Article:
The astronomers favour the possibility that the large quantity of material in the lobes was propelled by several large-scale events, triggered with the help of a cool stellar companion. The solution of the mystery thus resides in the core of the system, and requires better characterisation of the hot central star and its putative companion, currently hidden from our view by the dusty disc.

The results are presented in a Letter to the Editor published by the research journal Astronomy and Astrophysics ("A silicate disk in the heart of the Ant" by O. Chesneau et al.).

The team is composed of O. Chesneau and A. Spang (Observatoire de la Cτte d'Azur, France), F. Lykou, E. Lagadec, and A.A. Zijlstra (University of Manchester, UK), B. Balick (University of Washington, Seattle, USA), M. Matsuura (NAOJ, Tokyo, Japan), N. Smith (University of California, USA), and S. Wolf (Max-Planck-Institute for Astronomy, Heidelberg, Germany).


Story Source:

The above story is based on materials provided by ESO. Note: Materials may be edited for content and length.


Cite This Page:

ESO. "Disc Of Silicates Found In Heart Of Magnificent Ant Nebula." ScienceDaily. ScienceDaily, 3 October 2007. <www.sciencedaily.com/releases/2007/09/070927113205.htm>.
ESO. (2007, October 3). Disc Of Silicates Found In Heart Of Magnificent Ant Nebula. ScienceDaily. Retrieved November 24, 2014 from www.sciencedaily.com/releases/2007/09/070927113205.htm
ESO. "Disc Of Silicates Found In Heart Of Magnificent Ant Nebula." ScienceDaily. www.sciencedaily.com/releases/2007/09/070927113205.htm (accessed November 24, 2014).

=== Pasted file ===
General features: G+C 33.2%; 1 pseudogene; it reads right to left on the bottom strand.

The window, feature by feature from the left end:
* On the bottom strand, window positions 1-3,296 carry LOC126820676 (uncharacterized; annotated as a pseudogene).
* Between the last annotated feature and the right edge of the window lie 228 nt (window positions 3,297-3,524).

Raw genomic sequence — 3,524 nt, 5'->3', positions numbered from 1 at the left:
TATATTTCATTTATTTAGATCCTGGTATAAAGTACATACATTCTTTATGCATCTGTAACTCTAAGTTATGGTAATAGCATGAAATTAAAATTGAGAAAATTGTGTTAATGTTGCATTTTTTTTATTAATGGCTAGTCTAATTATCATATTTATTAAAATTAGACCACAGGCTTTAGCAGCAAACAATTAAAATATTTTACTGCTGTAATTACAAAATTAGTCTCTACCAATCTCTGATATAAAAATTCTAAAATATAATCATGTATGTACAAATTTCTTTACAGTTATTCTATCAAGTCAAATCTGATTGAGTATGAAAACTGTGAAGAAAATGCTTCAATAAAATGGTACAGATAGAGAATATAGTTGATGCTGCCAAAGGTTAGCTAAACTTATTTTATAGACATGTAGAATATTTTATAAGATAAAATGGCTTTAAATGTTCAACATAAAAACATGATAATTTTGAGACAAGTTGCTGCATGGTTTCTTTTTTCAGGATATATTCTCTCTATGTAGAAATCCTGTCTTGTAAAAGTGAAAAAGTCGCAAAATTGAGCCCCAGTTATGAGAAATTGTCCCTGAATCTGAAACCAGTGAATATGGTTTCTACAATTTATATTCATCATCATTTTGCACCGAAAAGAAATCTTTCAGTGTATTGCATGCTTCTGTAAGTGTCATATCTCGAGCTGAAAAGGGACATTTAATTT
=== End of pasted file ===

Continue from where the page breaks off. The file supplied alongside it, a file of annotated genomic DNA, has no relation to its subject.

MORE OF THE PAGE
Share This


More From ScienceDaily



More Space & Time News

Monday, November 24, 2014

Featured Research

from universities, journals, and other organizations


Featured Videos

from AP, Reuters, AFP, and other news services

Soyuz Spacecraft Docks With International Space Station: NASA

Soyuz Spacecraft Docks With International Space Station: NASA

AFP (Nov. 24, 2014) — A Russian Soyuz spacecraft carrying Italy's first female astronaut safely docks with the International Space Station, according to NASA. Duration: 00:40 Video provided by AFP
Powered by NewsLook.com
Multi-National Crew Safely Docks at Space Station

Multi-National Crew Safely Docks at Space Station

Reuters - US Online Video (Nov. 24, 2014) — A Russian Soyuz rocket delivers a multi-national trio to the International Space Station. Rough Cut (no reporter narration). Video provided by Reuters
Powered by NewsLook.com
Raw: Soyuz Docks With Int'l Space Station

Raw: Soyuz Docks With Int'l Space Station

AP (Nov. 23, 2014) — A Russian capsule carrying three astronauts from Russia, the United States and Italy has arrived at the International Space Station. (Nov. 23) Video provided by AP
Powered by NewsLook.com
Raw: Crew Blasts Off for Int'l Space Station

Raw: Crew Blasts Off for Int'l Space Station

AP (Nov. 23, 2014) — A Russian capsule carrying three astronauts from Russia, the United States and Italy has blasted off for the International Space Station. (Nov. 23) Video provided by AP
Powered by NewsLook.com

Search ScienceDaily

Number of stories in archives: 140,361

Find with keyword(s):
 
Enter a keyword or phrase to search ScienceDaily for related topics and research stories.

Save/Print:
Share:  

Breaking News:

Strange & Offbeat Stories

 

Space & Time

Matter & Energy

Computers & Math

In Other News

... from NewsDaily.com

Science News

Health News

Environment News

Technology News



Save/Print:
Share:  

Free Subscriptions


Get the latest science news with ScienceDaily's free email newsletters, updated daily and weekly. Or view hourly updated newsfeeds in your RSS reader:

Get Social & Mobile


Keep up to date with the latest news from ScienceDaily via social networks and mobile apps:

Have Feedback?


Tell us what you think of ScienceDaily -- we welcome both positive and negative comments. Have any problems using the site? Questions?
Mobile iPhone Android Web
Follow Facebook Twitter Google+
Subscribe RSS Feeds Email Newsletters
Latest Headlines Health & Medicine Mind & Brain Space & Time Matter & Energy Computers & Math Plants & Animals Earth & Climate Fossils & Ruins